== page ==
MONTREAL—Early last month, ProMetic Lifes Sciences Inc. and Goettingen, Germany-based Sartorius AG entered into a pair of collaborative agreements in the area of protein purification. Under one agreement Sartorius will be a preferred supplier and technology provider for filtration equipment and consumables to ProMetic for its blood plasma fractionation process called the "Plasma Protein Purification System" (PPPS).
In addition, the two companies have agreed to collaborate on the development of ligand-membrane composites which researchers can use for the isolation of proteins from blood plasma and other sources. These affinity composites will be created using ProMetic's Mimetic Ligand technology in conjunction with Sartorius' membrane chromatography technology called Sartobind.
Financial terms of the two agreements were not released.
The new membrane—as yet unnamed—has the potential to plug a gap in the market in applications where conventional chromatography columns aren't effective, according to Steve Burton CEO of ProMetic Biosciences, a division of ProMetic Life Sciences. "Chromatography is effective in situations where you have a relatively high concentration of the target protein, because one of the advantages of chromatography is it has a high intrinsic capacity—a small volume of bead can capture a large amount of protein," Burton says. "But if one tries to push liquid through at too high a flow rate, the beads tend to compact into each other and the flow channels are reduced in size and that places a limitation on the throughput in a chromatography column."
Such a limitation doesn't exist with a membrane method, he notes, because the membrane is non-compressible which allows for much higher flow rates. "For researchers processing relatively high volumes where you have a dilute protein, membranes have a much better capacity to cope with the higher flow rates," says Burton.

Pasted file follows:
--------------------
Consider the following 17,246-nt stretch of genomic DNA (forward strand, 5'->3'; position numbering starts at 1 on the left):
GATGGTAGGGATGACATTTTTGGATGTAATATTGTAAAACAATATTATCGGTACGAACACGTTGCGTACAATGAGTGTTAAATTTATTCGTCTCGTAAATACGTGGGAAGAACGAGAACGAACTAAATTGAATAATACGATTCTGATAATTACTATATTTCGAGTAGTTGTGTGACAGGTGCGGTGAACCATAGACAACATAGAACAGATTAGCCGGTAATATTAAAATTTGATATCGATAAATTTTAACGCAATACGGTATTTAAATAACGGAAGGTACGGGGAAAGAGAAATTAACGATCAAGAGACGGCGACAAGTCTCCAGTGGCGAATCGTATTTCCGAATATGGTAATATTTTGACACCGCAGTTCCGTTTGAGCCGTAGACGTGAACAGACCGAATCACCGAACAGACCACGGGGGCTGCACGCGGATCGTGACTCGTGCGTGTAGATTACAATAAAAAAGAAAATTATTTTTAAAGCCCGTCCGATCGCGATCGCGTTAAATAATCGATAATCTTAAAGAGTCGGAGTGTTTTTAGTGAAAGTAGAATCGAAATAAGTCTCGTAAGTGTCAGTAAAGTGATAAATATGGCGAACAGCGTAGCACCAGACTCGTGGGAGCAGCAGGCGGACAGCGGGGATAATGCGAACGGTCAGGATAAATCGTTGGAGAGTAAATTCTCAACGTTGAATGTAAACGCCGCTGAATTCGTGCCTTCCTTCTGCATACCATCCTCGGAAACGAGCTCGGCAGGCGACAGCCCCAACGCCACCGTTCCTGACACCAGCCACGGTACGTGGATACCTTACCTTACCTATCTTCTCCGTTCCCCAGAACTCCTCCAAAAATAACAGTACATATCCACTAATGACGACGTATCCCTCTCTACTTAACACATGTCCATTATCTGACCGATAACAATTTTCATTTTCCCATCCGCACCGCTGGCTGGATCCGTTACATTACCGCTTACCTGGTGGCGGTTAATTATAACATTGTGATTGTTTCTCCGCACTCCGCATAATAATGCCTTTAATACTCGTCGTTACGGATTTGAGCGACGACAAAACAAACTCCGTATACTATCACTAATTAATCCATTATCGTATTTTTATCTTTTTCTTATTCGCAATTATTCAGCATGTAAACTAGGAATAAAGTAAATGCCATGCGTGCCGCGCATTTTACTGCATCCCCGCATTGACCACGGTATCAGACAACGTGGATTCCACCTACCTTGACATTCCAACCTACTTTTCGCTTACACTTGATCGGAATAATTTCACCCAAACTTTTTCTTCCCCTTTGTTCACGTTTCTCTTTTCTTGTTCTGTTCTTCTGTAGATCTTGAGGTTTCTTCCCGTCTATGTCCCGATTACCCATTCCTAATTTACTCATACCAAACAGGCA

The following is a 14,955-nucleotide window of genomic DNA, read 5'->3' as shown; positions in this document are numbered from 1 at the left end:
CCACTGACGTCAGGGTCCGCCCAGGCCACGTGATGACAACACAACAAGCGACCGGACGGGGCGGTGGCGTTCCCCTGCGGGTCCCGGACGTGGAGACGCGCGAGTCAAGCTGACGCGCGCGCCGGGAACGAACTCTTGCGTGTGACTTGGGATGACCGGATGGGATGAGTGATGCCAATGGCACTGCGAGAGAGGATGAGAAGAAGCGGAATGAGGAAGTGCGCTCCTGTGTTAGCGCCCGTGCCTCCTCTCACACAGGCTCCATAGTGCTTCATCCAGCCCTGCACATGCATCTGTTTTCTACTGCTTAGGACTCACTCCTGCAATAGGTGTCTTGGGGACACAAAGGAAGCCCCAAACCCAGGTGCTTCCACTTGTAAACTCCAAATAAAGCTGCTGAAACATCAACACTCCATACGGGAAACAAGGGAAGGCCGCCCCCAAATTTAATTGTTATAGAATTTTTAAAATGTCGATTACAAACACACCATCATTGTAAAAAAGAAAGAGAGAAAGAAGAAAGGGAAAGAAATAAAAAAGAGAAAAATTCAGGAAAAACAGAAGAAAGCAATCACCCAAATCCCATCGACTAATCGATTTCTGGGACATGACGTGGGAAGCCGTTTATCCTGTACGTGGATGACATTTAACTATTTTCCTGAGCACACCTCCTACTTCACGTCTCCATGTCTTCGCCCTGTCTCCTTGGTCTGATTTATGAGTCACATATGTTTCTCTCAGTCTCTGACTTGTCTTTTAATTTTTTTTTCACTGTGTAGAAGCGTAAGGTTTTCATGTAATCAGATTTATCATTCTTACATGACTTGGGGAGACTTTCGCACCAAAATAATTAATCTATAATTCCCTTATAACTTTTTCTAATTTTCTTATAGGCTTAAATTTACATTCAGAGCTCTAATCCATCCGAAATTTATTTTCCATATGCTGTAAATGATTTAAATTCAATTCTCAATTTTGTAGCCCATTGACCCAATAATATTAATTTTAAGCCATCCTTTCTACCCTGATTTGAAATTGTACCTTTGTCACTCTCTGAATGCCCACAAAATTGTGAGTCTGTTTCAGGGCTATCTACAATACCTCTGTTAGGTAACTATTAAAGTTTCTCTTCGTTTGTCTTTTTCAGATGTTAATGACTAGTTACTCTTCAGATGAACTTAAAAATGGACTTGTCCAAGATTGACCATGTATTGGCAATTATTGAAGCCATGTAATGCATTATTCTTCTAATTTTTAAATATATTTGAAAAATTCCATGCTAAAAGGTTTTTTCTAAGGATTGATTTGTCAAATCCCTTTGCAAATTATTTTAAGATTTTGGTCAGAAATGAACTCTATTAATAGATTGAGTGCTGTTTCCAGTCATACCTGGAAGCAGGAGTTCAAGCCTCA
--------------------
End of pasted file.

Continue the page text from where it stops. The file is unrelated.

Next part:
With Sartorius providing the membrane technology, ProMetic's contribution to the collaboration will be its expertise in creating synthetic organic entities the company calls "Mimetic Ligands". These ligands are very different from antibodies and peptides but are synthetic entities that mimic and even enhance the natural molecular affinity of binding ligands toward target biomolecules.
"This gives us a lot of flexibility since we are not restricted by what nature can provide," Burton says. "The number of different ligands we can synthesize is truly mind-boggling—probably billions of different structures. So that means we have the ability to pretty much identify a ligand for any protein target."
The result will be a membrane filtering technology that can target virtually any protein.
While neither company has put a time-table on when the first products might hit the market—sometime in early 2007 is the best estimate—the intention is to initially provide off-the-shelf materials that hit a broad swath of the research market. Down the road, there is potential to provide more specialized combination membrane-ligand products for specific applications.